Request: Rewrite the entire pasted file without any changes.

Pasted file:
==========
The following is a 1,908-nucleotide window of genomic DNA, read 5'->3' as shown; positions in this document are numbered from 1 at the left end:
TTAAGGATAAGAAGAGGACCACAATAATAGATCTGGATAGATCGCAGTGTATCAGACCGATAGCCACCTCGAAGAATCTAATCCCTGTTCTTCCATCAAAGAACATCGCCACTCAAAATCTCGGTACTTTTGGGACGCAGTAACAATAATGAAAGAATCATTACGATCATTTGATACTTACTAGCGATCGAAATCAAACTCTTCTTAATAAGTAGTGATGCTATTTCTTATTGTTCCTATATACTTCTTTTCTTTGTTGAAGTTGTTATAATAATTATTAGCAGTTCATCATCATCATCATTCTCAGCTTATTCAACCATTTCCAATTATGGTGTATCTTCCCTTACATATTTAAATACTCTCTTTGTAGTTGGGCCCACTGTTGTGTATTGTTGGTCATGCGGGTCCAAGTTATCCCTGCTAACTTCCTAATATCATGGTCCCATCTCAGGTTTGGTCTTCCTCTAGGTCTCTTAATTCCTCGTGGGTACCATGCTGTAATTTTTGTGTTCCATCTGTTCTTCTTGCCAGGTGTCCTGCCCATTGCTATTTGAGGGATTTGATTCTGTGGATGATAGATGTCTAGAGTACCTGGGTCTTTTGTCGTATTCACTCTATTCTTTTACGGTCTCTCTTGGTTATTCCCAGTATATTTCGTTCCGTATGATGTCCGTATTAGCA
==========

The following is a 1,908-nucleotide window of genomic DNA, read 5'->3' as shown; positions in this document are numbered from 1 at the left end:
TTAAGGATAAGAAGAGGACCACAATAATAGATCTGGATAGATCGCAGTGTATCAGACCGATAGCCACCTCGAAGAATCTAATCCCTGTTCTTCCATCAAAGAACATCGCCACTCAAAATCTCGGTACTTTTGGGACGCAGTAACAATAATGAAAGAATCATTACGATCATTTGATACTTACTAGCGATCGAAATCAAACTCTTCTTAATAAGTAGTGATGCTATTTCTTATTGTTCCTATATACTTCTTTTCTTTGTTGAAGTTGTTATAATAATTATTAGCAGTTCATCATCATCATCATTCTCAGCTTATTCAACCATTTCCAATTATGGTGTATCTTCCCTTACATATTTAAATACTCTCTTTGTAGTTGGGCCCACTGTTGTGTATTGTTGGTCATGCGGGTCCAAGTTATCCCTGCTAACTTCCTAATATCATGGTCCCATCTCAGGTTTGGTCTTCCTCTAGGTCTCTTAATTCCTCGTGGGTACCATGCTGTAATTTTTGTGTTCCATCTGTTCTTCTTGCCAGGTGTCCTGCCCATTGCTATTTGAGGGATTTGATTCTGTGGATGATAGATGTCTAGAGTACCTGGGTCTTTTGTCGTATTCACTCTATTCTTTTACGGTCTCTCTTGGTTATTCCCAGTATATTTCGTTCCGTATGATGTCCGTATTAGCA